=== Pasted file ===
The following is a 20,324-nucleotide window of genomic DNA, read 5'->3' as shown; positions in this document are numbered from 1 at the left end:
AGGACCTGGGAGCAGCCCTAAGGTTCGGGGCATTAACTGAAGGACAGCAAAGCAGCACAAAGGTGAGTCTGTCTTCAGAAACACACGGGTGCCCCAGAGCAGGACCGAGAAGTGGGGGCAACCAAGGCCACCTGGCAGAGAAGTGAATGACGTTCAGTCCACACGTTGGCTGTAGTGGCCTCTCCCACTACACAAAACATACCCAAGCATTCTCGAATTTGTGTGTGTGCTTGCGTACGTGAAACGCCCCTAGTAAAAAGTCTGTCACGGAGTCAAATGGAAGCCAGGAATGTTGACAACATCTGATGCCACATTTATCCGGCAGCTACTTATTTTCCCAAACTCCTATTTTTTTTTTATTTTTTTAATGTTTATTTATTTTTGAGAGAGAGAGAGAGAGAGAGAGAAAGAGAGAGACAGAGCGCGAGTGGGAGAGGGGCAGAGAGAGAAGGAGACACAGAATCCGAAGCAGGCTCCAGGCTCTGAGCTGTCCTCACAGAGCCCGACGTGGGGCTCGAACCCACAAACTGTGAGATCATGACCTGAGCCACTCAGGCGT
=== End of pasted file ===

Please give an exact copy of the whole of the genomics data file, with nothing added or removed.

The following is a 20,324-nucleotide window of genomic DNA, read 5'->3' as shown; positions in this document are numbered from 1 at the left end:
AGGACCTGGGAGCAGCCCTAAGGTTCGGGGCATTAACTGAAGGACAGCAAAGCAGCACAAAGGTGAGTCTGTCTTCAGAAACACACGGGTGCCCCAGAGCAGGACCGAGAAGTGGGGGCAACCAAGGCCACCTGGCAGAGAAGTGAATGACGTTCAGTCCACACGTTGGCTGTAGTGGCCTCTCCCACTACACAAAACATACCCAAGCATTCTCGAATTTGTGTGTGTGCTTGCGTACGTGAAACGCCCCTAGTAAAAAGTCTGTCACGGAGTCAAATGGAAGCCAGGAATGTTGACAACATCTGATGCCACATTTATCCGGCAGCTACTTATTTTCCCAAACTCCTATTTTTTTTTTATTTTTTTAATGTTTATTTATTTTTGAGAGAGAGAGAGAGAGAGAGAGAAAGAGAGAGACAGAGCGCGAGTGGGAGAGGGGCAGAGAGAGAAGGAGACACAGAATCCGAAGCAGGCTCCAGGCTCTGAGCTGTCCTCACAGAGCCCGACGTGGGGCTCGAACCCACAAACTGTGAGATCATGACCTGAGCCACTCAGGCGT